Most students I know will endlessly praise Spotify. Not only does it offer the best value student deals for music by allowing you to access their premium account at just £5 a month but it also brings a sense of individuality and expression. Students are able to easily collect their own music and introduce others to songs that they may never have listened to.
There is also no doubt that Spotify premium is fantastic. To be able to download whatever music you desire onto your phone or tablet and have immediate access to all your favourite music is a feature that only iTunes can perhaps rival. It also helps to liven up a boring pre-drinks and bring you and your mates closer together before the drunken bus ride down to Kuda.
However, Spotify has now decided that it will limit the amount of music available to free users and will make some material exclusive to those with premium accounts. Although personally this will not have a significant impact on my own life, and the incredibly cheap student rates that Spotify provides will probably mean that this does not have a huge influence on students in general, the consequences that this has on music in general seems to be a greater effect.
By treating music in a more corporate manner it seems that music will become increasingly exclusive, and there will become a greater divide between music genres and what they become associated with.
Presumably the music which is most heavily demanded (pop music) will be what listeners will have to pay for. This by no means is going to bring about an economic divide or some kind of class system to music (if there is not one in place already) but it will take something away from the artist flare of music.
Already Spotify has been subject to criticism. Jay Z criticised Spotify alongside iTunes and YouTube for destroying the quality of music we listen to, introducing his own music streaming site Tidal in 2014. The artist has also removed some of his most famous albums from Spotify making them only available to those who are willing to pay for them.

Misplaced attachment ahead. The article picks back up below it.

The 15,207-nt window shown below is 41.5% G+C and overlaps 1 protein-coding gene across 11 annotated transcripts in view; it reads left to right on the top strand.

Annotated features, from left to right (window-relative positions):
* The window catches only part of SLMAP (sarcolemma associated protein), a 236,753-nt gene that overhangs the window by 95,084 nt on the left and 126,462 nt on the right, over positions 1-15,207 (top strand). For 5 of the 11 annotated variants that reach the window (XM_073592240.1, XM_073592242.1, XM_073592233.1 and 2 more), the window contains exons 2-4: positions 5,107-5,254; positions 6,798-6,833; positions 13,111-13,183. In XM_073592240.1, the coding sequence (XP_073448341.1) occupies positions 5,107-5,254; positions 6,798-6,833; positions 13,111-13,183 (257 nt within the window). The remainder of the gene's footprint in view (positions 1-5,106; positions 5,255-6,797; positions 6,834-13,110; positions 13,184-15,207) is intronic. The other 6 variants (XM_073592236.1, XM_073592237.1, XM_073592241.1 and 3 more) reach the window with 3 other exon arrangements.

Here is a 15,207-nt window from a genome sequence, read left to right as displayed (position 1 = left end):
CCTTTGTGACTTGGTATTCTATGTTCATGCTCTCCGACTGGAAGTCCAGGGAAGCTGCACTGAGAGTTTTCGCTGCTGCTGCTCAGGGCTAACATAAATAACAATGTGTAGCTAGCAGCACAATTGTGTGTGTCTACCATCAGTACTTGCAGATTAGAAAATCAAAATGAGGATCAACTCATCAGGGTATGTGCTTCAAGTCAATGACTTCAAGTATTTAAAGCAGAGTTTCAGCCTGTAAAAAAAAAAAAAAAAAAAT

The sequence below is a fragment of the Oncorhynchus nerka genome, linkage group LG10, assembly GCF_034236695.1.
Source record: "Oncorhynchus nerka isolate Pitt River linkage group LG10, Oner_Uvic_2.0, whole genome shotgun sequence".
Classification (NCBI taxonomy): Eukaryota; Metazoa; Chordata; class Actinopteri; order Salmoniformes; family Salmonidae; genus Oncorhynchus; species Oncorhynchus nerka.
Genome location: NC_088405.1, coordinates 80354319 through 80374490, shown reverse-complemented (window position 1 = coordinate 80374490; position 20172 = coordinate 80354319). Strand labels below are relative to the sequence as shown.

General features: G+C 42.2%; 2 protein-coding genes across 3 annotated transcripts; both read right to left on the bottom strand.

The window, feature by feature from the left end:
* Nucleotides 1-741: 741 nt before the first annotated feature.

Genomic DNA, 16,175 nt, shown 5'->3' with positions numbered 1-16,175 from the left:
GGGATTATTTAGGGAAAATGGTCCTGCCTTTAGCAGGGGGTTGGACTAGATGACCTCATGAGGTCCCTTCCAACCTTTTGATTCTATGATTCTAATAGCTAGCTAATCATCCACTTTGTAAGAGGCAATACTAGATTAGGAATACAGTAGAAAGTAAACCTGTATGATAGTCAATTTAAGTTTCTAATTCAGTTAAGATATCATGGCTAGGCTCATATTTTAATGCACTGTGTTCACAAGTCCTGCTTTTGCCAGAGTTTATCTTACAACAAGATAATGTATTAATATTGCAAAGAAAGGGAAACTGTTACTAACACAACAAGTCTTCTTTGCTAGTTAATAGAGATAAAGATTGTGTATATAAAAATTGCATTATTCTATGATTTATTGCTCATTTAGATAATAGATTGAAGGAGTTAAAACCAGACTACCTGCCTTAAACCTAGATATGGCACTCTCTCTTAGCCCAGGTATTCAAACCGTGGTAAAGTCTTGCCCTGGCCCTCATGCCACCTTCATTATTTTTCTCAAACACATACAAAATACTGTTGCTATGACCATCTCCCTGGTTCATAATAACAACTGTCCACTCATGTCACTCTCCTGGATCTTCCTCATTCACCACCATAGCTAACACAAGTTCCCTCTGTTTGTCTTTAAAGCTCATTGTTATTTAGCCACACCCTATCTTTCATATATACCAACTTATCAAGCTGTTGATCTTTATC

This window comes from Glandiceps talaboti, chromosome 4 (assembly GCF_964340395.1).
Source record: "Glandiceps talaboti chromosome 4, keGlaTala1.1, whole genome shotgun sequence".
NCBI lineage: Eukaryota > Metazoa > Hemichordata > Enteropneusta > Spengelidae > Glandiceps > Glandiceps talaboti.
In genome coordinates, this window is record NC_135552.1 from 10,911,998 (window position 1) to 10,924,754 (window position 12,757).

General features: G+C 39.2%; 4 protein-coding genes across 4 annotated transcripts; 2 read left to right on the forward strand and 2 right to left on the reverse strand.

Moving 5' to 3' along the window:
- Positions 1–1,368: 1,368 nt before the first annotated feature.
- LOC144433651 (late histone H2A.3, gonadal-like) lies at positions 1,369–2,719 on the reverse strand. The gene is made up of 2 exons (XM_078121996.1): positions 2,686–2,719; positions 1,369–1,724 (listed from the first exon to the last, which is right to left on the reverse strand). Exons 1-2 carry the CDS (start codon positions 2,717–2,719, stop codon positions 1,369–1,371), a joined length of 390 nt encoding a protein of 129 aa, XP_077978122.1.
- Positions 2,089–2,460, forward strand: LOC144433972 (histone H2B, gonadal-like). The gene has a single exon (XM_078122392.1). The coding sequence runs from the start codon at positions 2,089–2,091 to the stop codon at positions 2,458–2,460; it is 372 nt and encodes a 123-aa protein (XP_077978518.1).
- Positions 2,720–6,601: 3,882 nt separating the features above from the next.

Similarly, Jay Z’s spouse Beyonce has refused to have her most recent album Lemonade included on Spotify. Of course Mr and Mrs Z are not the only people to protest against Spotify. Fellow superstar Taylor Swift too has chosen to make her music exclusive.
Of course musicians need to be paid and it is unfair to expect them to give away their services for free; we do not expect this from any other industry. However, having their music on free services such as Spotify enables more people to enjoy music. Joining free music services is also not something an artist has to do exclusively. Artists can still generate money through album sales and by performing gigs and touring.
2017 has already seen music have an economic focus. Ed Sheeran’s album “÷” was not only released as an album but also every song was released as a single too in an attempt to monopolise the charts. Credit where credit’s due, “÷” has done exactly that and continues to dominate the top 10s of global music charts. However, is this what music is about?
Perhaps there is a silver lining. This year’s Grammy Awards witnessed the victory of independent artist Chance the Rapper. Chance’s music has originally always been released free of charge in the form of mixtapes on sites such as “DatPiff” in order to provide free access to music and the artist only chose to sell his most recent album “Colouring Book” in order to be considered for the Grammy awards. He chose not to sign with a record label and to deal with the corporate side of music himself in order to continue to make his music as available as he can to his fans and to set an example to aspiring rappers to show that they should not be limited in what they choose to do with their music.
Personally, I view music as a form of social commentary, a way to show what is the reality of people’s lives. This does not mean that every piece of music should have a statement, but music is there to bring us enjoyment and to gain a greater understanding of things. For companies such as Spotify to bring an element of elitism, and make music less available to its audience, seems to only create an even larger divide between pop music and other genres. Music has been moving towards a more accessible world with the introduction of technology. To limit the amount of music available to those who perhaps are unable to afford it seems like a backwards move.